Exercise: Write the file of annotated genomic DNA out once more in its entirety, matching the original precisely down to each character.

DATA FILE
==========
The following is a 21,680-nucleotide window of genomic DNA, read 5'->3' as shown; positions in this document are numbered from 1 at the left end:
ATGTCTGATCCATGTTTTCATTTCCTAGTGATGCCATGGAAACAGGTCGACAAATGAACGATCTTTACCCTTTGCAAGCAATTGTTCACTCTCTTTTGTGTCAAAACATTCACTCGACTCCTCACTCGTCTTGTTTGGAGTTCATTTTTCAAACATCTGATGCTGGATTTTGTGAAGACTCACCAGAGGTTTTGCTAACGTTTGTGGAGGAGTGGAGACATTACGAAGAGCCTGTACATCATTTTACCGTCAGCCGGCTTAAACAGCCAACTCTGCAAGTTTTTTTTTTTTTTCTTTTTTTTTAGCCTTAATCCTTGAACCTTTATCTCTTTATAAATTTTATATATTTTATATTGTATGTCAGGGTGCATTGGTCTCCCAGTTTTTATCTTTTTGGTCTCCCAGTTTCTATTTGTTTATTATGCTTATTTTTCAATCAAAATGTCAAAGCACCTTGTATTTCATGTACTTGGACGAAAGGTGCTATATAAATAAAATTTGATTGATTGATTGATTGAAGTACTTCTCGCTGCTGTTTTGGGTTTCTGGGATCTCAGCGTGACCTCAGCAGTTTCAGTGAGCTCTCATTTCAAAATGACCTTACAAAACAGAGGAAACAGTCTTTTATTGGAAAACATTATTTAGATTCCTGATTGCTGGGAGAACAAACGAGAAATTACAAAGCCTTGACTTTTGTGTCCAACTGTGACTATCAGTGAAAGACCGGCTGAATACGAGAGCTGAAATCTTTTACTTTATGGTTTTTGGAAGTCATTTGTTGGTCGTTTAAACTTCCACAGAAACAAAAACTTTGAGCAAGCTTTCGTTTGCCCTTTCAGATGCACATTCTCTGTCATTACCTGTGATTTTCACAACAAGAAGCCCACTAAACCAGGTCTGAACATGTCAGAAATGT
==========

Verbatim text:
The following is a 21,680-nucleotide window of genomic DNA, read 5'->3' as shown; positions in this document are numbered from 1 at the left end:
ATGTCTGATCCATGTTTTCATTTCCTAGTGATGCCATGGAAACAGGTCGACAAATGAACGATCTTTACCCTTTGCAAGCAATTGTTCACTCTCTTTTGTGTCAAAACATTCACTCGACTCCTCACTCGTCTTGTTTGGAGTTCATTTTTCAAACATCTGATGCTGGATTTTGTGAAGACTCACCAGAGGTTTTGCTAACGTTTGTGGAGGAGTGGAGACATTACGAAGAGCCTGTACATCATTTTACCGTCAGCCGGCTTAAACAGCCAACTCTGCAAGTTTTTTTTTTTTTTCTTTTTTTTTAGCCTTAATCCTTGAACCTTTATCTCTTTATAAATTTTATATATTTTATATTGTATGTCAGGGTGCATTGGTCTCCCAGTTTTTATCTTTTTGGTCTCCCAGTTTCTATTTGTTTATTATGCTTATTTTTCAATCAAAATGTCAAAGCACCTTGTATTTCATGTACTTGGACGAAAGGTGCTATATAAATAAAATTTGATTGATTGATTGATTGAAGTACTTCTCGCTGCTGTTTTGGGTTTCTGGGATCTCAGCGTGACCTCAGCAGTTTCAGTGAGCTCTCATTTCAAAATGACCTTACAAAACAGAGGAAACAGTCTTTTATTGGAAAACATTATTTAGATTCCTGATTGCTGGGAGAACAAACGAGAAATTACAAAGCCTTGACTTTTGTGTCCAACTGTGACTATCAGTGAAAGACCGGCTGAATACGAGAGCTGAAATCTTTTACTTTATGGTTTTTGGAAGTCATTTGTTGGTCGTTTAAACTTCCACAGAAACAAAAACTTTGAGCAAGCTTTCGTTTGCCCTTTCAGATGCACATTCTCTGTCATTACCTGTGATTTTCACAACAAGAAGCCCACTAAACCAGGTCTGAACATGTCAGAAATGT